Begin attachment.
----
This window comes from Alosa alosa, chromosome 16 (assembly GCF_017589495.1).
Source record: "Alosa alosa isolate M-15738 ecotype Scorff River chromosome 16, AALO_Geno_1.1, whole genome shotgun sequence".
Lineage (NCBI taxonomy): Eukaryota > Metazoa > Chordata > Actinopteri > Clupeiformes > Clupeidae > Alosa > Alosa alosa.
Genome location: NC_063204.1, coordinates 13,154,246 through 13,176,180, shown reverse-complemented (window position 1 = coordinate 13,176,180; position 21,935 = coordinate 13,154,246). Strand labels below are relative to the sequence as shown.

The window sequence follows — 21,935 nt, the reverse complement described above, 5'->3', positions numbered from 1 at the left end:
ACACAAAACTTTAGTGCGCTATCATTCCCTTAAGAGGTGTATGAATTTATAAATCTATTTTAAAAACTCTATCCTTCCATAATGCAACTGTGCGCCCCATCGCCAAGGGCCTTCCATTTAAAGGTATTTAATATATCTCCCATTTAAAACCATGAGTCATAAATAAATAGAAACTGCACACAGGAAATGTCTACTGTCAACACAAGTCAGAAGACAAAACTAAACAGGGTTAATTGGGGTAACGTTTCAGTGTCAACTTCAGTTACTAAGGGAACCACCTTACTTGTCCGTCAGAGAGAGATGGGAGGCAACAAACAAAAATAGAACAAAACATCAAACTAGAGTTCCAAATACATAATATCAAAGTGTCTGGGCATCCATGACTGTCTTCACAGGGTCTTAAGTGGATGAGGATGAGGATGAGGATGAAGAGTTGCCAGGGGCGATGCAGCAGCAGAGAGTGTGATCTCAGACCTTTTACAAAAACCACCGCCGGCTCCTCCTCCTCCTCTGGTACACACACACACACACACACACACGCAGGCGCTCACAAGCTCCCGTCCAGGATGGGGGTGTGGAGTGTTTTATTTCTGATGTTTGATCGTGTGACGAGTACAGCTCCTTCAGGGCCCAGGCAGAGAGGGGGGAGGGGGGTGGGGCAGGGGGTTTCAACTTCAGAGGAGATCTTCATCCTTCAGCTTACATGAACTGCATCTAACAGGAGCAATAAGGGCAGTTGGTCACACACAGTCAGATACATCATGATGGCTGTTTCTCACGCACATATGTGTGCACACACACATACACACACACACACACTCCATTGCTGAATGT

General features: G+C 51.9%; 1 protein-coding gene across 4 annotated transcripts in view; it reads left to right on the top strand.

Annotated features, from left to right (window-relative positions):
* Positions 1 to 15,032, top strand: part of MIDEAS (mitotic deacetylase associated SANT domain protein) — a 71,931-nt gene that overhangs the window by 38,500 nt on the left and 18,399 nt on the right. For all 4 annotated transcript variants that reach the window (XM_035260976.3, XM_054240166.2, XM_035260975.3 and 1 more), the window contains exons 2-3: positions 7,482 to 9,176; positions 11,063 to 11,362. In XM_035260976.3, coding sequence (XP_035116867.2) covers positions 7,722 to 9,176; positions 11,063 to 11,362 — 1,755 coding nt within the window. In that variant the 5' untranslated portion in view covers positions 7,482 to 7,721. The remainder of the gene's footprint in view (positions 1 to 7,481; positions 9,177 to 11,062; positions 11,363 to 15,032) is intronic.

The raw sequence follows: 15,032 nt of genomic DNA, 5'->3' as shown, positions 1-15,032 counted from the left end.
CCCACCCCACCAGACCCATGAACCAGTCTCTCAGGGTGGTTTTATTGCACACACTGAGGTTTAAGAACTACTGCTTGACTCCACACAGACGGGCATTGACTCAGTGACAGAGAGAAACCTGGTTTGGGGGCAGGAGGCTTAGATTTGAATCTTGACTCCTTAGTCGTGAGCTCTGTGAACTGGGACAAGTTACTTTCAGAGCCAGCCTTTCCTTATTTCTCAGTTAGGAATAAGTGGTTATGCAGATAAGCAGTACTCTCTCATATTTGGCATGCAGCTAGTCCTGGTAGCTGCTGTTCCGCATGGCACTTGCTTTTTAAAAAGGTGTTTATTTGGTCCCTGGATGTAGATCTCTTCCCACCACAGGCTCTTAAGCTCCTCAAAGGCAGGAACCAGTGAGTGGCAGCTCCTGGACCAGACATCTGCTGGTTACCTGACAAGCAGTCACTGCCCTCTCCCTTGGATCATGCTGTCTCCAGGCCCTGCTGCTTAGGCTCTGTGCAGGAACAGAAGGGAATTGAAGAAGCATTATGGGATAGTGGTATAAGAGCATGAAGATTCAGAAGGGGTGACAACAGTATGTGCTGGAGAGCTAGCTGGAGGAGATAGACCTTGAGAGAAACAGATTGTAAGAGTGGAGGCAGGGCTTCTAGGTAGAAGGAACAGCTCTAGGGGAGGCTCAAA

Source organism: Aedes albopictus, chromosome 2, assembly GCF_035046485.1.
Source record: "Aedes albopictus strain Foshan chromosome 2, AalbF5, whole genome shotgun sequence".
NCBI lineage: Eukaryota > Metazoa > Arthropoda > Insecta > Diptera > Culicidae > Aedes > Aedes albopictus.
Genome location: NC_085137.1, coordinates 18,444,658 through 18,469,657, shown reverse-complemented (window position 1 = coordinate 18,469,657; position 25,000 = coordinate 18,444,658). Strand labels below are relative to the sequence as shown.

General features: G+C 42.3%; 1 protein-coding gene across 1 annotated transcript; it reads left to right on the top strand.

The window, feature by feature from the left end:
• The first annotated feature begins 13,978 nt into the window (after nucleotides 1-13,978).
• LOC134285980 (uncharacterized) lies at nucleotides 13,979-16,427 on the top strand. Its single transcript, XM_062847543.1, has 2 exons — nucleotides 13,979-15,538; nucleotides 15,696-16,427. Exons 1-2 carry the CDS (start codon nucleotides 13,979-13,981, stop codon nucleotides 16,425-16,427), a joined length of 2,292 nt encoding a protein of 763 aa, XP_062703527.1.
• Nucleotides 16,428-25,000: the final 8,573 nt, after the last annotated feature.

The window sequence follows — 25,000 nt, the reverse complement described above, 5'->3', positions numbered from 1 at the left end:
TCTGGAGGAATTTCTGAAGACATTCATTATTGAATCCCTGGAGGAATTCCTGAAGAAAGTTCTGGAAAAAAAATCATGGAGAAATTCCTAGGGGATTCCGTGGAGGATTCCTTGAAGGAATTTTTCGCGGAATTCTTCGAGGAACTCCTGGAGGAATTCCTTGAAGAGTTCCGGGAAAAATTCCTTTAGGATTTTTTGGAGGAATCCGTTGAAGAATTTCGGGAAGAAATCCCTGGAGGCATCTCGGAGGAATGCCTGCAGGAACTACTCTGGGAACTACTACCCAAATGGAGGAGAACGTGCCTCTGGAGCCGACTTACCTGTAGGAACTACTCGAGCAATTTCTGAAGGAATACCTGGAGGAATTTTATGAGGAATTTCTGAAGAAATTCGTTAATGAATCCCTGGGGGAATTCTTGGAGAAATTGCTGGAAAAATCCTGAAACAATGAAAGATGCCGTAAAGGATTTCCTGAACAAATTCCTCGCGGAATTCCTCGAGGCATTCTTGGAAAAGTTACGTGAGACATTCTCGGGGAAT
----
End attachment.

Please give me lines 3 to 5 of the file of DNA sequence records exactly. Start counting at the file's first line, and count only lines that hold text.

Lineage (NCBI taxonomy): Eukaryota > Metazoa > Chordata > Actinopteri > Clupeiformes > Clupeidae > Alosa > Alosa alosa.
Genome location: NC_063204.1, coordinates 13,154,246 through 13,176,180, shown reverse-complemented (window position 1 = coordinate 13,176,180; position 21,935 = coordinate 13,154,246). Strand labels below are relative to the sequence as shown.

The window sequence follows — 21,935 nt, the reverse complement described above, 5'->3', positions numbered from 1 at the left end: